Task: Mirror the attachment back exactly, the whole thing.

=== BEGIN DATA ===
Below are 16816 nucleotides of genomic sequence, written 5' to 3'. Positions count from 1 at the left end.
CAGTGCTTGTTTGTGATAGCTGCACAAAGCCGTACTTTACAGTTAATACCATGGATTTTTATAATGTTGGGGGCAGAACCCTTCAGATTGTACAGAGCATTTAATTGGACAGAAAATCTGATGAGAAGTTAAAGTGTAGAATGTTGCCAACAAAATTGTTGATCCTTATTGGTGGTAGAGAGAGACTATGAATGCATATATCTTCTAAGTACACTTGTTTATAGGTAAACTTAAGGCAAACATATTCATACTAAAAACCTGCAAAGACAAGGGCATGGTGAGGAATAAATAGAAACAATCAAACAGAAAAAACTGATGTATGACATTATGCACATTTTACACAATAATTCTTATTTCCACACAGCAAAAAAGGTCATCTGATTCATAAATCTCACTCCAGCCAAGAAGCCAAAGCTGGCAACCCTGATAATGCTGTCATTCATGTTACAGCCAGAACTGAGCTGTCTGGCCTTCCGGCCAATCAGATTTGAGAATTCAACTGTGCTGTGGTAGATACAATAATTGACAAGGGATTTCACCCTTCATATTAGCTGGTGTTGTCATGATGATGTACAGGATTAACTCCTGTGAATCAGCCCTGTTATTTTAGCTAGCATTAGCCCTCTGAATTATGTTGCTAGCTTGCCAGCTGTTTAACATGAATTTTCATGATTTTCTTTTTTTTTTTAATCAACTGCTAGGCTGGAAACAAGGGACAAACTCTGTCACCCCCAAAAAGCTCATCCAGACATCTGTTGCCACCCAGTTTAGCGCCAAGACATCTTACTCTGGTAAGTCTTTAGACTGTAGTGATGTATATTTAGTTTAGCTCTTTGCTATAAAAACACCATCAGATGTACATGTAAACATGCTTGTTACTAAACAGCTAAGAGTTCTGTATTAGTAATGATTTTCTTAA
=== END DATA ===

Below are 16816 nucleotides of genomic sequence, written 5' to 3'. Positions count from 1 at the left end.
CAGTGCTTGTTTGTGATAGCTGCACAAAGCCGTACTTTACAGTTAATACCATGGATTTTTATAATGTTGGGGGCAGAACCCTTCAGATTGTACAGAGCATTTAATTGGACAGAAAATCTGATGAGAAGTTAAAGTGTAGAATGTTGCCAACAAAATTGTTGATCCTTATTGGTGGTAGAGAGAGACTATGAATGCATATATCTTCTAAGTACACTTGTTTATAGGTAAACTTAAGGCAAACATATTCATACTAAAAACCTGCAAAGACAAGGGCATGGTGAGGAATAAATAGAAACAATCAAACAGAAAAAACTGATGTATGACATTATGCACATTTTACACAATAATTCTTATTTCCACACAGCAAAAAAGGTCATCTGATTCATAAATCTCACTCCAGCCAAGAAGCCAAAGCTGGCAACCCTGATAATGCTGTCATTCATGTTACAGCCAGAACTGAGCTGTCTGGCCTTCCGGCCAATCAGATTTGAGAATTCAACTGTGCTGTGGTAGATACAATAATTGACAAGGGATTTCACCCTTCATATTAGCTGGTGTTGTCATGATGATGTACAGGATTAACTCCTGTGAATCAGCCCTGTTATTTTAGCTAGCATTAGCCCTCTGAATTATGTTGCTAGCTTGCCAGCTGTTTAACATGAATTTTCATGATTTTCTTTTTTTTTTTAATCAACTGCTAGGCTGGAAACAAGGGACAAACTCTGTCACCCCCAAAAAGCTCATCCAGACATCTGTTGCCACCCAGTTTAGCGCCAAGACATCTTACTCTGGTAAGTCTTTAGACTGTAGTGATGTATATTTAGTTTAGCTCTTTGCTATAAAAACACCATCAGATGTACATGTAAACATGCTTGTTACTAAACAGCTAAGAGTTCTGTATTAGTAATGATTTTCTTAA